Conservatives attacked Mr. Obama for this statement and warned dramatically of executive overreach, although had the then-President used his EOs to do things conservatives liked, their warnings would have been distinctly less grave. As noted above, Republican presidents have, for many decades, used EOs with the precise impulse of our penultimate Chief.   

Executive orders are instruments the presidential surgeon can use to operate without the sanction of irritating attendants (Congress and a resistant bureaucracy). But they are dangerous for that very reason.

On Dangerous Ground

As Eric Posner of the University of Chicago School of Law notes, “The Constitution also gives the president ‘executive power,’ which has always been understood to include the discretionary power to allocate resources among enforcement efforts. The significance of this power has grown over the last century, as Congress has created vast regulatory agencies and given the president control over them.” 

Until Congress becomes a functional, responsible, reasonable body, EOs will remain prevalent.

Mr. Posner is correct, but tacit in his analysis is an acknowledgement that the vastness of the federal enterprise invites a massive expansion of executive power. This suggests the danger of the diktat, of autocracy in the name of efficiency and managerial coherence. To state the obvious, autocracy and representative democracy are quite different.

Additionally, voiding the role of Congress is not only a violation of the spirit of the Constitution but an affront to the people, who elect not just a president but a House and a Senate. Having worked on Capitol Hill for many years, my personal frustration with many Members personally and the way both chambers of Congress operate is acute. I get the impatience of the American people — I feel it, too — and can empathize with the impatience of any president.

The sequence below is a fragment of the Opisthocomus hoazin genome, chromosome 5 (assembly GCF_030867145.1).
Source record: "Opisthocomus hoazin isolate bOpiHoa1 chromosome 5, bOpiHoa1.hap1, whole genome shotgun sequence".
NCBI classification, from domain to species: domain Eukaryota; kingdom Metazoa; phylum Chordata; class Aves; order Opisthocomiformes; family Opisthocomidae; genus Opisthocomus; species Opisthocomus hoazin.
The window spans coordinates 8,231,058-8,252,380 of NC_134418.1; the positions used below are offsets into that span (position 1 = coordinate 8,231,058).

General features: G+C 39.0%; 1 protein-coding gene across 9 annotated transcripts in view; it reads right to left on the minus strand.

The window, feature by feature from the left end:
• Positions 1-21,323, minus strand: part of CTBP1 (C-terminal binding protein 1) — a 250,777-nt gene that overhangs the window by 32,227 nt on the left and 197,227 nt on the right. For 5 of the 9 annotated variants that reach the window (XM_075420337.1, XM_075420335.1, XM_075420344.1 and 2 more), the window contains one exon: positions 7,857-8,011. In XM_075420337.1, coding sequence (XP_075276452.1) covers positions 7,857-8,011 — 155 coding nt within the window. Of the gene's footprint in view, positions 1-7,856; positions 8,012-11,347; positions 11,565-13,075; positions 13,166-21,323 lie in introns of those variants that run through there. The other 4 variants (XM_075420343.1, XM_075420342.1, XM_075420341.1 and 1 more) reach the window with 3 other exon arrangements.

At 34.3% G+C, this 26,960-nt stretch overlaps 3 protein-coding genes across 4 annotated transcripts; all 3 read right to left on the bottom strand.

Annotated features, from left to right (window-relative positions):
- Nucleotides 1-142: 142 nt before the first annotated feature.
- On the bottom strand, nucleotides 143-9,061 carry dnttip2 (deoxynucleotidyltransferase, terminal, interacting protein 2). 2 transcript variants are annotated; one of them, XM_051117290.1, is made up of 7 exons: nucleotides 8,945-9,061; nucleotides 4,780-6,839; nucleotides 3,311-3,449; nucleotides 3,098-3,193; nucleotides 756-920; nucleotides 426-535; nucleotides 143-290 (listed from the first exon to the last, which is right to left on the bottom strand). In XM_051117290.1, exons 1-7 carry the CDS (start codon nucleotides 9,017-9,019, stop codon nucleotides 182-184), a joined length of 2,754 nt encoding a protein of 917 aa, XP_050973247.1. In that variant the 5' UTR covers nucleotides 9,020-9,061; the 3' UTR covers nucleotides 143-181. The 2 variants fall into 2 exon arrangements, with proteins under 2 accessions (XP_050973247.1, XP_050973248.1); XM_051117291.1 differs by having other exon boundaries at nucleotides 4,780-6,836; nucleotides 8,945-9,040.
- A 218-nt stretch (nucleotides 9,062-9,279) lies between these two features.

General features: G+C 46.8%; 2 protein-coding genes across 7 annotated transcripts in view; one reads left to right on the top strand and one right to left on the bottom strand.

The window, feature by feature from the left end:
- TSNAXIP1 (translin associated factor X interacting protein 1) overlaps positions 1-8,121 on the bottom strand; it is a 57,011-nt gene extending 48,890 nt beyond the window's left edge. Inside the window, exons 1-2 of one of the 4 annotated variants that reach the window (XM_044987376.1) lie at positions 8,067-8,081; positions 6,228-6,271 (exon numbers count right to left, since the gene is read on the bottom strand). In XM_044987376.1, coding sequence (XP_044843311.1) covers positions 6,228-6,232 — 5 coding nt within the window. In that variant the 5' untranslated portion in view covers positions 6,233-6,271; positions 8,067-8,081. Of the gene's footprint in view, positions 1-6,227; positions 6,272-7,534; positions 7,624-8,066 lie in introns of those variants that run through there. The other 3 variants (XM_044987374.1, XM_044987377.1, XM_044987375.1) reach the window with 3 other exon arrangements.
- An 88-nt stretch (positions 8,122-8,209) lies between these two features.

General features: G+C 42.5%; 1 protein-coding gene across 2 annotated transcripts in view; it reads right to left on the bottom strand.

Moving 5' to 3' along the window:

But conservative constitutionalists should be troubled by the use of executive orders as common practice. However White House lawyers pretextualize their constitutionality, all EOs derive from a single phrase in Article II, Section I, Clause I of the Constitution: “The executive Power shall be vested in a President of the United States of America.” From this simple statement, one designed to enable a president to execute laws passed by Congress, has arisen a ziggurat of precedent that no one will quickly unbuild.

Before EOs Can Be Diminished, Congress Must Be Reformed

America is a nation riven by a sharp and deepening ideological divide. An allegiance to radical personal autonomy, especially as relates to matters of sexual behavior, combined with a relentlessly expansionist view of the role and scope of government, means that the Left will fight —hard — against most of what Donald Trump wants to do and what the GOP in Congress wants to accomplish. Thus, the lure of executive orders: Find ways to implement existing laws that fits most commensurately with what the current Chief wishes to achieve.

And given the giant of bloat known as Uncle Sam, EOs are a Lorelei to the ears of any president maddened by the inaction, shortsightedness, partisanship, self-interest and strong philosophical divergences of today’s Congress.

Until government is shrunk to fit the contours of the Constitution and until Congress becomes a functional, responsible, reasonable body, one that reflects a common understanding of the Constitution itself, EOs will play a prominent role for as far as the eye can see.